What is Welding Flame?- Neutral, Carburizing & Oxidizing

What is Welding Flame?

Welding flame is used to heat metal or thermoplastics, fusing them as they cool. Most gas welding processes use oxyfuel welding. It’s one of the oldest welding processes, first developed in 1903. With oxyfuel welding, which is also called oxyacetylene welding, you need a liquid fuel or gas, such as acetylene. The gas is combined with oxygen to increase the temperature of the flame.

The torch has hoses that connect to gas tanks. When I’m ready to start welding, I open the valves and ignite the gas as it exits the torch. I can then adjust the valves to adjust the flow of each gas, altering the gas ratio.

Each flame also has several zones called cones. The inner cone is the hottest part of the flame. It’s where acetylene and oxygen combine. The outer cone is cooler as it gets more oxygen from the surrounding air. It’s also commonly called the outer envelope or sheath.

Welding flame is used to heat metal or thermoplastics, fusing them as they cool. Most gas welding processes use oxyfuel welding.

Types of Welding Flames

There are three basic flame types: neutral (balanced), excess acetylene (carburizing), and excess oxygen (oxidizing) as shown below.

  • A neutral flame is named neutral since in most cases will have no chemical effect on the metal being welded.
  • A carburizing flame will produce iron carbide, causing a chemical change in steel and iron. For this reason, a carburizing flame is not used on metals that absorb carbon.
  • An oxidizing flame is hotter than a neutral flame and is often used on copper and zinc.
There are three basic flame types: neutral (balanced), excess acetylene (carburizing), and excess oxygen (oxidizing) as shown

1. Neutral Flame

An oxyfuel gas flame that is neither oxidizing nor reducing. It is a quiet and clean flame obtained by burning approximately 50% acetylene and 50% oxygen.

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The neutral flame has a one-to-one ratio of acetylene and oxygen. It obtains additional oxygen from the air and provides complete combustion. It is generally preferred for welding. The neutral flame has a clear, well-defined, or luminous cone indicating that combustion is complete.

Neutral welding flames are commonly used to weld:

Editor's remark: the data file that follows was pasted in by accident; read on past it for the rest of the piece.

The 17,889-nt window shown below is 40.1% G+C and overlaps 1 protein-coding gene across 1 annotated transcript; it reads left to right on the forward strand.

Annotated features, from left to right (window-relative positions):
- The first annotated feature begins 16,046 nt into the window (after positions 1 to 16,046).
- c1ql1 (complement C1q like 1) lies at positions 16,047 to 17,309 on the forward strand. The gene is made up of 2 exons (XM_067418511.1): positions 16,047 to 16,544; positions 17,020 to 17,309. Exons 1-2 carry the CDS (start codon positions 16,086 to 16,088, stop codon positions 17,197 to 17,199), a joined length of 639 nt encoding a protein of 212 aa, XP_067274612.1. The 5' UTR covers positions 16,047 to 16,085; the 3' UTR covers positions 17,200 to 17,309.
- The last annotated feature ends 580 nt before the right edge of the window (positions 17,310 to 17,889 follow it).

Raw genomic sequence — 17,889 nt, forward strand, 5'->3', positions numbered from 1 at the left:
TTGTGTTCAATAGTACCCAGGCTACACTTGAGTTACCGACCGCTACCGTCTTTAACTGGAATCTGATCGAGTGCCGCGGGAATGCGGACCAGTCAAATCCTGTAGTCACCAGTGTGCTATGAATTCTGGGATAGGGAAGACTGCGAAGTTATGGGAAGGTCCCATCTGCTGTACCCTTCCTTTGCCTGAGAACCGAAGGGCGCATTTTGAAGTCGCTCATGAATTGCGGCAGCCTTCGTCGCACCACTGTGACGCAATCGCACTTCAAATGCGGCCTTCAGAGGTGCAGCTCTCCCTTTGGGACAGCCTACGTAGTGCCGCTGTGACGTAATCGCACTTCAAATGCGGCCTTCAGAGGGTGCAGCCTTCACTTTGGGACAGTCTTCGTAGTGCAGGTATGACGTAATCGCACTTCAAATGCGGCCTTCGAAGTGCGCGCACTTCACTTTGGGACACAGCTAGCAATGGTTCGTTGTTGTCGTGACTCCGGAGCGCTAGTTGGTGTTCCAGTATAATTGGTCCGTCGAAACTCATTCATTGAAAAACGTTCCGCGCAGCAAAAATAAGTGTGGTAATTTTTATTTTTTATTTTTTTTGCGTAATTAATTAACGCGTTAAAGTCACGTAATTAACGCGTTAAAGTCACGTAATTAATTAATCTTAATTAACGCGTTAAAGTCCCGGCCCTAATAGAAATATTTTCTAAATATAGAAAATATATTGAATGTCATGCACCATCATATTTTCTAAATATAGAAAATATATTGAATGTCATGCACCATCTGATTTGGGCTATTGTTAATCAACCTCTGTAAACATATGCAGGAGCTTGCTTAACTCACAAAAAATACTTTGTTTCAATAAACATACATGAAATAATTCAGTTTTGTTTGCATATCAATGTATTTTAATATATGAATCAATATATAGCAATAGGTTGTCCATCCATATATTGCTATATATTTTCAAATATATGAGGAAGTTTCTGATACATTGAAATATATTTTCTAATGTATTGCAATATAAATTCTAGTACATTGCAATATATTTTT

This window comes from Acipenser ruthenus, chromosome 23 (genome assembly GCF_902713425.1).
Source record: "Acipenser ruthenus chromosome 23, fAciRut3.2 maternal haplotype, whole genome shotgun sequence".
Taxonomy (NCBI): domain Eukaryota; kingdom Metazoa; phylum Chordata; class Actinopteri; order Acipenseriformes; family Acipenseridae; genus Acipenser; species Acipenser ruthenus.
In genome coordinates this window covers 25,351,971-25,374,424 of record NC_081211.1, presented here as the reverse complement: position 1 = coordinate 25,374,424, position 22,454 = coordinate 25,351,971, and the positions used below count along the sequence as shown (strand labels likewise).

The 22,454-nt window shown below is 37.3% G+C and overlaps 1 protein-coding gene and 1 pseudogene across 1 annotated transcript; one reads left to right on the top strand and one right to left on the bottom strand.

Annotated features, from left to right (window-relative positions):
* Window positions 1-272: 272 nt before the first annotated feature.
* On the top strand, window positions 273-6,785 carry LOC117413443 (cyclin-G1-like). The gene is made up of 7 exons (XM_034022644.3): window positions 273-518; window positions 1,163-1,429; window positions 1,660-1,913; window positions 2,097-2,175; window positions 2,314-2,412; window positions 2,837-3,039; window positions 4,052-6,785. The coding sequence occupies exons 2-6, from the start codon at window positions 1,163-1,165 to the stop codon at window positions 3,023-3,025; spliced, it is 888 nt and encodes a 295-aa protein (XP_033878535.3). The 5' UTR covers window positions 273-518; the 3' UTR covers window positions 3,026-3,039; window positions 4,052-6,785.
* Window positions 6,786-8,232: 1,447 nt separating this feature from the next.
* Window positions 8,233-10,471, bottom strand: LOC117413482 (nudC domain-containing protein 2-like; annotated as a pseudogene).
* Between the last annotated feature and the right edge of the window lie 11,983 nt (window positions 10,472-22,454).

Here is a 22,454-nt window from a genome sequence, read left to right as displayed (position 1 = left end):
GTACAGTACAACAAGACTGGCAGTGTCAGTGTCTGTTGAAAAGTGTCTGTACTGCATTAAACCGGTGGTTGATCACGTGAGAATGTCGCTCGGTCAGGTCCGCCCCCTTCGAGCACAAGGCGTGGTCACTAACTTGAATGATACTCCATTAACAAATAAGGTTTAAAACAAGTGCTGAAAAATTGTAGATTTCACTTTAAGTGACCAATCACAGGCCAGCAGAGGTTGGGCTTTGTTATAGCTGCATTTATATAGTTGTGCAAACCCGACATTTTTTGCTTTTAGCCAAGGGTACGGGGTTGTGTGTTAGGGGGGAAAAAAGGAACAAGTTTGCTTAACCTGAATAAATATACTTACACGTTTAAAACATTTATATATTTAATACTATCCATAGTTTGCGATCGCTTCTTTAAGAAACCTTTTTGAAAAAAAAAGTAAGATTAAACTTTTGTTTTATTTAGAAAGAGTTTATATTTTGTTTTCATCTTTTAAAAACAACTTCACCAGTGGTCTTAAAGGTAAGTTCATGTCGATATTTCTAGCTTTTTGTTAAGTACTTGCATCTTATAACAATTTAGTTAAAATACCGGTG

• Mild steel
  • Stainless steel
  • Cast Iron
  • Copper
  • Aluminum

The welding flame should be adjusted to neutral before either the carburizing or oxidizing flame mixture is set.

There are two clearly defined zones in the neutral flame.

  • The inner zone consists of a luminous cone that is bluish-white.
  • Surrounding this is a light blue flame envelope or sheath.

This neutral flame is obtained by starting with an excess acetylene flame in which there is a “feather” extension of the inner cone. When the flow of acetylene is decreased or the flow of oxygen increased the feather will tend to disappear. The neutral flame begins when the feather disappears.

The neutral or balanced flame is obtained when the mixed torch gas consists of approximately one volume of oxygen and one volume of acetylene. It is obtained by gradually opening the oxygen valve to shorten the acetylene flame until a clearly defined inner cone is visible.

For a strictly neutral flame, no whitish streamers should be present at the end of the cone. In some cases, it is desirable to leave a slight acetylene streamer or “feather” 1/16 to 1/8 in. (1.6 to 3.2 mm) long at the end of the cone to ensure that the flame is not oxidizing.

This flame adjustment is used for most welding operations and for preheating during cutting operations. When welding steel with this flame, the molten metal puddle is quiet and clear. The metal flows easily without boiling, foaming, or sparking.

In the neutral flame, the temperature at the inner cone tip is approximately 5850ºF (3232ºC), while at the end of the outer sheath or envelope the temperature drops to approximately 2300ºF (1260ºC). This variation within the flame permits some temperature control when making a weld. The position of the flame to the molten puddle can be changed, and the heat is controlled in this manner.